As first week comes rolling in during Hilary Term, the majority of chapel choirs prepare to get up and running again, working up to singing together again after a vac of indulgence and, in all likelihood, a break from frequent choral singing. However, the singers and musicians of Worcester College Chapel threw themselves straight into intense and ambitious music making with our new Epiphanytide Festival instead.
Kicking off the festival, we began with a glowing Epiphany Carol Service. Featuring a range of repertoire from Praetorius to Dove, the popular service was an ethereal and special occasion to open the festival.
Friday was a busy day. The afternoon featured a harpsichord masterclass in the chapel run by Professor Terence Charlston. With music from Purcell to Bach, the class featured five talented performers, all music students at Worcester College.
MSt student Tom Metcalf described the experience, explaining that, “It is always a pleasure to play in the harpsichord masterclasses at Worcester. Prof. Charlston’s fantastic insights on the music of Rameau and the courtly sarabande have encouraged me to engage with the style further and refine my technique. I’m already looking forward to the next one!” Four of the choristers from the boys’ choir were also invited to watch the class, and were allowed to try the harpsichord afterwards – an exciting first for all of them.
In the same evening, we were delighted to introduce a ‘Byrd & Beer’ event in the Sultan Nazrin Shah Building. Singing choir favourites such as Laudibus in Sanctis and O Lord, make thy servant Elizabeth, interspersed with beer tastings from local brewery, Tap Social, and flourish-filled harpsichord works played by Tom Allery, the event was a fun and innovative way to experience glorious music in a less formal setting.
The biggest event of the festival was, of course, the choir’s performance of Handel’s Messiah, a spectacular and beloved work. Inviting in professional strings and trumpets, as well as fantastic soloists, we produced an invigorating concert in an extraordinarily full chapel – who knew we could cram so many people in to enjoy the concert?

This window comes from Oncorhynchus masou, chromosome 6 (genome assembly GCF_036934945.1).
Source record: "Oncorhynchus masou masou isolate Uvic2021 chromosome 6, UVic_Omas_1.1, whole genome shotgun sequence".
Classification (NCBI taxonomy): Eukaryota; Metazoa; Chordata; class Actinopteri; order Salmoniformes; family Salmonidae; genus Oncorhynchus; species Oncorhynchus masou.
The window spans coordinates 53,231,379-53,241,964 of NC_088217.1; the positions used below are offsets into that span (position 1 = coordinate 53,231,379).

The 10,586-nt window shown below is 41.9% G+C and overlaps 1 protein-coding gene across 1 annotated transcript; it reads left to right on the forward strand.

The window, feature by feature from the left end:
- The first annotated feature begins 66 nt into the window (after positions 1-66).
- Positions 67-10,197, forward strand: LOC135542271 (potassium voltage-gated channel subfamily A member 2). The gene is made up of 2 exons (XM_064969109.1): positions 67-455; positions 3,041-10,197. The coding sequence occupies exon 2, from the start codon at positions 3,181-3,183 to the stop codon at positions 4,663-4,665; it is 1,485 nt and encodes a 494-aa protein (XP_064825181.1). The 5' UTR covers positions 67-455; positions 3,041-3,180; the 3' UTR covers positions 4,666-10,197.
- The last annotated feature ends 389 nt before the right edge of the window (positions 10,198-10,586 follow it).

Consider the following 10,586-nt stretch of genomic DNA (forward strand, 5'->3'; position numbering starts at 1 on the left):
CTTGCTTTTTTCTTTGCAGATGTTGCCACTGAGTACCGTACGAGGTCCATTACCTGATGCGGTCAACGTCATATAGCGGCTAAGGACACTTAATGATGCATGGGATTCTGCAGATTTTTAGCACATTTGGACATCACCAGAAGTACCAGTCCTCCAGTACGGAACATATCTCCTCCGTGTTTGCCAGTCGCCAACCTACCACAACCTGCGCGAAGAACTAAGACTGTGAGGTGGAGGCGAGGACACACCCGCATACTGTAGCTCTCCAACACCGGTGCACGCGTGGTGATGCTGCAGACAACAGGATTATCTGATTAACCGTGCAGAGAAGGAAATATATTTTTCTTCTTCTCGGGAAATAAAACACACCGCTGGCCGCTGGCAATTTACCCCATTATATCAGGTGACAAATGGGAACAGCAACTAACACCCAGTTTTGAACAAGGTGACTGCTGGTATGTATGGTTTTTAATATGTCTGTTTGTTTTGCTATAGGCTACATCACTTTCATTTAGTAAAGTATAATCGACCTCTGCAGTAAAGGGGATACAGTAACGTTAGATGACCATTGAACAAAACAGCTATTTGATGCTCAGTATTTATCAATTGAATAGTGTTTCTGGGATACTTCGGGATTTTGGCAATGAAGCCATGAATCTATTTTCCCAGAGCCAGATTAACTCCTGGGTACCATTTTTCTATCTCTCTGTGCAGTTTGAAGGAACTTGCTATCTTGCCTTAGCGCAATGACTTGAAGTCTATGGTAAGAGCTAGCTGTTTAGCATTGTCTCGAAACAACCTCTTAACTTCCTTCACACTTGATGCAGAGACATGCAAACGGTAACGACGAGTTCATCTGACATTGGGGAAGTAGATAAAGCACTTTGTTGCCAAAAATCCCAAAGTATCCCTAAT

It is perhaps worth also mentioning the, admittedly slightly geeky, way the choir prepared for singing Messiah. Sure – we spent hours working out where we could discretely add ornaments to our lines (if you sing alto, you can get away with adding pretty much anything when you’re in the middle of the texture, but I didn’t tell you that…), and mastering the intricacies of the runs. However, it was when Tom Allery, the director of music, tasked the choir of writing short poems about their favourite choruses from the oratorio, that we could all share how affectionately excited we had become about the work. It would only be right to share some of the best:
‘The chorus that is my bae,
The one that I could listen to all day,
Is ‘unto us a child is born’ –
It’s like we’re entering a new dawn…’
- Olivia Bracken (Soprano Choral Scholar)
‘There once was piece called Messiah
that was sung by a fine college choir.
With semis a killin’, and Dafydd a trillin’,
That performance was really on fire!’
- Adam Turner (Tenor Choral Scholar, on the completion of the performance)
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The final event, on Sunday, was a service of Latin Vespers, featuring a plethora of plainsong chant and Vivaldi’s Magnificat, for which we welcomed back the strings. The service was sung by both the mixed choir and the boys’ choir, and included beautiful solos from choral scholars. The boys were also delighted to learn more about the Baroque instruments used to accompany the choir (yes, those strings are made from real guts!)
All in all, with a delicious musical programme (Handel, Vivaldi, Byrd and beyond within just a few days – is there anything better?!), the Epiphanytide Festival has enabled the choir to launch straight into the term’s musical life on a high. There is plenty more to look forward to later in this term, and next year’s Epiphanytide Festival will be just exciting (watch this space). We hope you enjoyed the events you attended, and if you didn’t manage, make sure you do next year!